Book Review: The Book of Cthulhu edited by Ross E Lockhart
Fantasy and horror author H.P. Lovecraft wasn’t a big seller during his lifetime, but the loose setting he created of the Cthulhu Mythos, where humans are only the most recent inhabitants of a cold and chaotic universe, and many of the previous inhabitants are effectively gods, has become one of the most popular sub-genres of horror literature. The twenty-seven stories in this volume are by second- and third-generation Lovecraftian writers.
There’s an encouraging variety of protagonists; professors and prostitutes, hitmen and clergymen. Some of them are from ethnic groups HPL would never have made the heroes of his stories. There’s a variety of tones as well. Of course there’s a number that are straight up creepy horror, but there’s also noir-ish crime fiction and deadpan penny dreadful humor.
The volume opens with “Andromeda Among the Stones” by Caitlín R. Kiernan. A family guards a gate off the Northern California coast; but only one of them was truly born for the job. I found the story rather slight, and one of the weaker ones in the collection.
The closing story is “The Men from Porlock” by Laird Barron. Seven lumberjacks go hunting in the Pacific Northwest. Not all of them are going to be returning. This one makes good use of escalating creepiness, culminating in a scene where a monster makes its menace particularly personal.
Oldest story honors go to Ramsey Campbell’s “The Tugging” from 1976. An art critic in a small British city is having disturbing dreams about Atlantis, which may tie into a comet with unusual gravitation behavior. I’ve read this one before, and it’s interesting as an unintentional period piece. I remember in my youth paging through great bound volumes of yellowing newsprint as the protagonist does here, instead of scrolling through microfilm, or today’s scanned files.
“Black Man with a Horn” by T.E.D. Klein is one of the editor’s favorites, according to the introduction (which is perhaps a little too generous to Lovecraft’s writing skills.) An elderly writer who was a friend of HPL in his youth meets a missionary returning from Malaysia. Over the course of time, the writer learns that at least one thing written by Lovecraft may be uncomfortably close to reality. It is a good story, told well.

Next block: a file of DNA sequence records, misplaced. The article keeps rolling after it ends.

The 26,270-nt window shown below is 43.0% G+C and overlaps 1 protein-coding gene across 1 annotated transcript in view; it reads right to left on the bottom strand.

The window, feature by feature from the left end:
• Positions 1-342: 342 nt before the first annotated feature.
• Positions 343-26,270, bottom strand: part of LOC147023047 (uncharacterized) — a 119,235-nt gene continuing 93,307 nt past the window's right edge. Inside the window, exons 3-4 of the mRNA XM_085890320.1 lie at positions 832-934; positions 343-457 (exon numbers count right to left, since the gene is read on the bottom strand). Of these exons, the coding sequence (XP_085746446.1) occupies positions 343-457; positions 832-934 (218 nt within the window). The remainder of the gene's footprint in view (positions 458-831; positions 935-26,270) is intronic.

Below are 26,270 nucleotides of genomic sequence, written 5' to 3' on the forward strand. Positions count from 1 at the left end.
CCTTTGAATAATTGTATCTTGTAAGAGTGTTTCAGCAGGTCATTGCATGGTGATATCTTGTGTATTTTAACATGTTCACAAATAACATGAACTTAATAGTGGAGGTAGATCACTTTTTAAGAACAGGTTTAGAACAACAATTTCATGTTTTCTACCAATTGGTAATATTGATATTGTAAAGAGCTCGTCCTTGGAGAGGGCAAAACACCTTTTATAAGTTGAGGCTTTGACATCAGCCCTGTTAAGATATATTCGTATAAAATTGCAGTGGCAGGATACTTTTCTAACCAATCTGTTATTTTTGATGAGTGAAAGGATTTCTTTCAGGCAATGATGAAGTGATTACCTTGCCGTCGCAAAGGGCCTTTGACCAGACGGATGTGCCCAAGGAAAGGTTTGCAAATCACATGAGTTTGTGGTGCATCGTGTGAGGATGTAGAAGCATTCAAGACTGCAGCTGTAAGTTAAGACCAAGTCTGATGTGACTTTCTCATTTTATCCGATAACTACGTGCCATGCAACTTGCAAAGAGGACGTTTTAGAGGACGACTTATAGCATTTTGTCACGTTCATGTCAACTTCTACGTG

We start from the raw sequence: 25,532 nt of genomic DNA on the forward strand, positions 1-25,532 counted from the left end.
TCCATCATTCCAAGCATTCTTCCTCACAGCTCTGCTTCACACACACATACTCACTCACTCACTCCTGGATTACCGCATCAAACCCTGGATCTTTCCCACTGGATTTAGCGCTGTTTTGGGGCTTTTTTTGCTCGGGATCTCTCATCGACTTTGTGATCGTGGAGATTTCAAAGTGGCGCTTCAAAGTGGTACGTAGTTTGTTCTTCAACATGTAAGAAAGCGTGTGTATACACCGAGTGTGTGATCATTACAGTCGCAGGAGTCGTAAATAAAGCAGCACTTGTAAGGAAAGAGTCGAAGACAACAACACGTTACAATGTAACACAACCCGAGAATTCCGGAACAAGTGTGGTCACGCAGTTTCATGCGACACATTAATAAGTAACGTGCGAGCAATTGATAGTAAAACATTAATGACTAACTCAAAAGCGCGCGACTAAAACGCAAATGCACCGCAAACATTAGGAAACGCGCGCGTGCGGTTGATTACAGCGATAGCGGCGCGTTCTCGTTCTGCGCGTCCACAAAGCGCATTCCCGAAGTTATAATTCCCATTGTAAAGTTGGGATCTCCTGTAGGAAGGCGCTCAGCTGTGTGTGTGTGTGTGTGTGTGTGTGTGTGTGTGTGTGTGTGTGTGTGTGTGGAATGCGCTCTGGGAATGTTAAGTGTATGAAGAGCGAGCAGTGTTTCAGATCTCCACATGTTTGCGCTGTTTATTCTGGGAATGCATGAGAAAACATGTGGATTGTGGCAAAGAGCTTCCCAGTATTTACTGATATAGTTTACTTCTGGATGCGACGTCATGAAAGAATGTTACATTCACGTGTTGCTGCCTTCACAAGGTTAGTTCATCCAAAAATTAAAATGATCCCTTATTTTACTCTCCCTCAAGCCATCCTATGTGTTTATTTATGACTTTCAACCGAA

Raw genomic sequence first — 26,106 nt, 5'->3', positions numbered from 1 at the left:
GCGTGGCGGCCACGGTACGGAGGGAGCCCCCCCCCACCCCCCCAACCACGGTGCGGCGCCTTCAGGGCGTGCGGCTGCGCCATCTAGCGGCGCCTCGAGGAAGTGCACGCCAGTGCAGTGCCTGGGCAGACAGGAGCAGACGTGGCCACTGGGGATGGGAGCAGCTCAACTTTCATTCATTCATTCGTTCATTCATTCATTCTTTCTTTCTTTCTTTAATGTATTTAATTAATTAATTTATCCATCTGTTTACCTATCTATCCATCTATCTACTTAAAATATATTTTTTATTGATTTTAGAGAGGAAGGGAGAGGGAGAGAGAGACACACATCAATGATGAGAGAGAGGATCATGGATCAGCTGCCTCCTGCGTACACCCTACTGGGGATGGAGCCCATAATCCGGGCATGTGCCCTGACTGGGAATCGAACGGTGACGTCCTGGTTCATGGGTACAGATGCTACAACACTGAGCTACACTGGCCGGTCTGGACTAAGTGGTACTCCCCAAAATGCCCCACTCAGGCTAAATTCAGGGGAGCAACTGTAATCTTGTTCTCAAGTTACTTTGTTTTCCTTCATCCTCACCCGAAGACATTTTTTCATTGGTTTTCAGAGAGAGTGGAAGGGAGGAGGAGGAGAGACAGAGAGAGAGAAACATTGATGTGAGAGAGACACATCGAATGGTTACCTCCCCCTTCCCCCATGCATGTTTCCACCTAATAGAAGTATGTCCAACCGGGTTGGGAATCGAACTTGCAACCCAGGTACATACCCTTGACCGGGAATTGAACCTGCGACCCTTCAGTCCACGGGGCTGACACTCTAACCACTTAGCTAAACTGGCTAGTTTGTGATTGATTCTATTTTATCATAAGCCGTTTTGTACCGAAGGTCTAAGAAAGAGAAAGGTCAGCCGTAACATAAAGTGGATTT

I also particularly enjoyed “Lord of the Land” by Gene Wolfe. A Nebraskan teacher is collecting oral history in the Appalachian region. An old man tells him about seeing the “soul sucker”, which seems like a tall tale at first…but it’s actually a warning. This one held my attention fast.
Overall, this is a strong collection with many creepy stories and some marquee writers like Elizabeth Bear, Joe R. Lansdale and David Drake. I should mention that one story features incest and marital rape. Recommended to fans of the Lovecraftian type of horror.
Book Review: Festival of Crime Edited by Christine Husom, Mickie Turk & Michael Allan Mallory
Minnesotans have a reputation for being a bit mild-mannered and reserved. But we love celebrations just as much as anyone else, and the state is filled with fairs and festivals, from small-town scarecrow contests to the crowded Pride in Minneapolis. And sometimes crimes happen at these events. Thus this collection from Twin Cities Sisters in Crime, a local writers group.
Most of these 19 tales are indeed crime stories, but not always murder, and a few have mystery elements. A couple have supernatural elements, though only one has it proven. Some merely take place at or near a festival, while others have it essential to the plot.
The collection begins with “Sawbill Checkpoint” by Michael Allan Mallory (wait, isn’t he one of the editors?) A man is shot during a dogsled race, and his final word may be a vital clue…if only someone knew what it meant. The last story is “All Sales Final” by Douglas Dorow. A pair of art dealers discover a treasure trove owned by two elderly women. Now, how to get it away from them before the old ladies figure out how much it’s worth?
Stories I enjoyed the most were “Looney Daze” by Cheryl Ullyot, in which a gambler woos a woman obsessed with wiener dog races; and “Corn on the Cob” by Colin T. Nelson, about a sheriff faced with criminals he can’t put in jail, and an election coming up.
“No Time Like the Present” by E.B. Boatner is about a man who spots some anachronistically-dressed people, and learns their secret. It feels a little too tidy, with a long-winded wrap-up.
Content warning: homophobia, torture and domestic abuse come up in different stories.
The writing is decent on average, and I only spotted a couple of minor typos. There are author bios in the back if you decide one of the stories makes you want to read more.
Recommended primarily for Minnesotan crime story fans, as they’ll be most familiar with the local color, but any fan of crime stories should be able to enjoy this.
Manga Review: Samurai Executioner Omnibus 2 written by Kazuo Koike, art by Goseki Kojima